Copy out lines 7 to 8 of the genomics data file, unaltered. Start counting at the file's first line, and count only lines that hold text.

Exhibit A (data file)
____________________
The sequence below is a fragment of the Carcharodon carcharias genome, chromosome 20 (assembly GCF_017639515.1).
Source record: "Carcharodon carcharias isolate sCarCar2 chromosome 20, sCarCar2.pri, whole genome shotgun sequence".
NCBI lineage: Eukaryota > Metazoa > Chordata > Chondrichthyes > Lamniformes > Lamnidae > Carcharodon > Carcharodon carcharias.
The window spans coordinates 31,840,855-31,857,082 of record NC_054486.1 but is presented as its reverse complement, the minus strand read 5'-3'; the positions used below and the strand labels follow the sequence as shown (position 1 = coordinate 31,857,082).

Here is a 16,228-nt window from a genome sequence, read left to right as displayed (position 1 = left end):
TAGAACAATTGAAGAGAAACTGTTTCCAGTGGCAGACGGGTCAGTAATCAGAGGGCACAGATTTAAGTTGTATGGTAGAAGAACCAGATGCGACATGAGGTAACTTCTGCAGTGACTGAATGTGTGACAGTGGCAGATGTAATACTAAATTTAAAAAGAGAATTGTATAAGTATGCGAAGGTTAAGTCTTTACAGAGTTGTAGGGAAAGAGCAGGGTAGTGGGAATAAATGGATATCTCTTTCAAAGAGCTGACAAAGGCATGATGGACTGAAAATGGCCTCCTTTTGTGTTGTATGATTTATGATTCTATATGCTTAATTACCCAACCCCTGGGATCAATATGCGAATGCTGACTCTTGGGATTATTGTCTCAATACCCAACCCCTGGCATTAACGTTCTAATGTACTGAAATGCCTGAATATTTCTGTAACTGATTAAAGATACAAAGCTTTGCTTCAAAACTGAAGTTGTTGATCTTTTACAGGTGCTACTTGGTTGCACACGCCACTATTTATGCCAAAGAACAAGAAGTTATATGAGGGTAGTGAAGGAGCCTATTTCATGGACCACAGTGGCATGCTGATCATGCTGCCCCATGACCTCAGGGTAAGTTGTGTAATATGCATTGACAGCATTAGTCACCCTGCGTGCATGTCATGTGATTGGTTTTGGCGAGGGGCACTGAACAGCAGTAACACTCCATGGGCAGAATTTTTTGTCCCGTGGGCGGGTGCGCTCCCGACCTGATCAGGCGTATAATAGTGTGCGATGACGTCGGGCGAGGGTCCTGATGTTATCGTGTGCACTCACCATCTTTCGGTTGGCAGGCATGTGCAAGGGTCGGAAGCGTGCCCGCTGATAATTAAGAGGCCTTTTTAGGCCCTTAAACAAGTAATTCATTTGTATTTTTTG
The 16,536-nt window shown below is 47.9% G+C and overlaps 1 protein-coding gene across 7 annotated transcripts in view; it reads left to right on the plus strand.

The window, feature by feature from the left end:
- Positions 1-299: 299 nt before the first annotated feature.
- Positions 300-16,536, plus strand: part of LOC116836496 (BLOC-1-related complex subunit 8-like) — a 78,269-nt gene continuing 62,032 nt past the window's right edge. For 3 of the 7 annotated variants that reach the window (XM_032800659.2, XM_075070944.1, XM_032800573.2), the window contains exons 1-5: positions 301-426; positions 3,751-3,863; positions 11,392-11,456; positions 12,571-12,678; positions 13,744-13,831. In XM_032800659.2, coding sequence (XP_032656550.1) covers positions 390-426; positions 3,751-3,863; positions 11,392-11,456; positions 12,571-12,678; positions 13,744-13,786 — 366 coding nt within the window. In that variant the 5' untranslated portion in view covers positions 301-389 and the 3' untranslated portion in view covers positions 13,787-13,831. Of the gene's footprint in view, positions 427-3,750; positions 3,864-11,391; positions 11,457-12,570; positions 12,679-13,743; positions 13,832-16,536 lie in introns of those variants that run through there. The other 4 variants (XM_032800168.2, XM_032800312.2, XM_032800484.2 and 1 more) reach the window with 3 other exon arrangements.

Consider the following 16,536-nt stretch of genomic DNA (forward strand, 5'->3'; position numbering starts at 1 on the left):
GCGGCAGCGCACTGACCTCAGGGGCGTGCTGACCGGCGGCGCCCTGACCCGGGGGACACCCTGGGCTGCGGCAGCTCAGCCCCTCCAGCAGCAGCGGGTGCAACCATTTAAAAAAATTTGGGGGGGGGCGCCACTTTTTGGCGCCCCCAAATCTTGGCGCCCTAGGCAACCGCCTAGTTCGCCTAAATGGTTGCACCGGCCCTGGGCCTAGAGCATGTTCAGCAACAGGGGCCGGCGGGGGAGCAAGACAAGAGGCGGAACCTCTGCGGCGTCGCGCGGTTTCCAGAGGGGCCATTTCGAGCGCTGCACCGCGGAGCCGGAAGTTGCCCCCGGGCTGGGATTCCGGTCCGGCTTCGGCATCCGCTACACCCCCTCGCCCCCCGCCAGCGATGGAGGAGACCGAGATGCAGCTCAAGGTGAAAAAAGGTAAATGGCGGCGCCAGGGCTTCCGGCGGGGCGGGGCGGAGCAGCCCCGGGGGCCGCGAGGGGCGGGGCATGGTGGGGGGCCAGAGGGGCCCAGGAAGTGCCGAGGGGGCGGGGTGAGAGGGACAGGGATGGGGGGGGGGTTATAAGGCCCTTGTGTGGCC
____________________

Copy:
The 16,536-nt window shown below is 47.9% G+C and overlaps 1 protein-coding gene across 7 annotated transcripts in view; it reads left to right on the plus strand.

The window, feature by feature from the left end: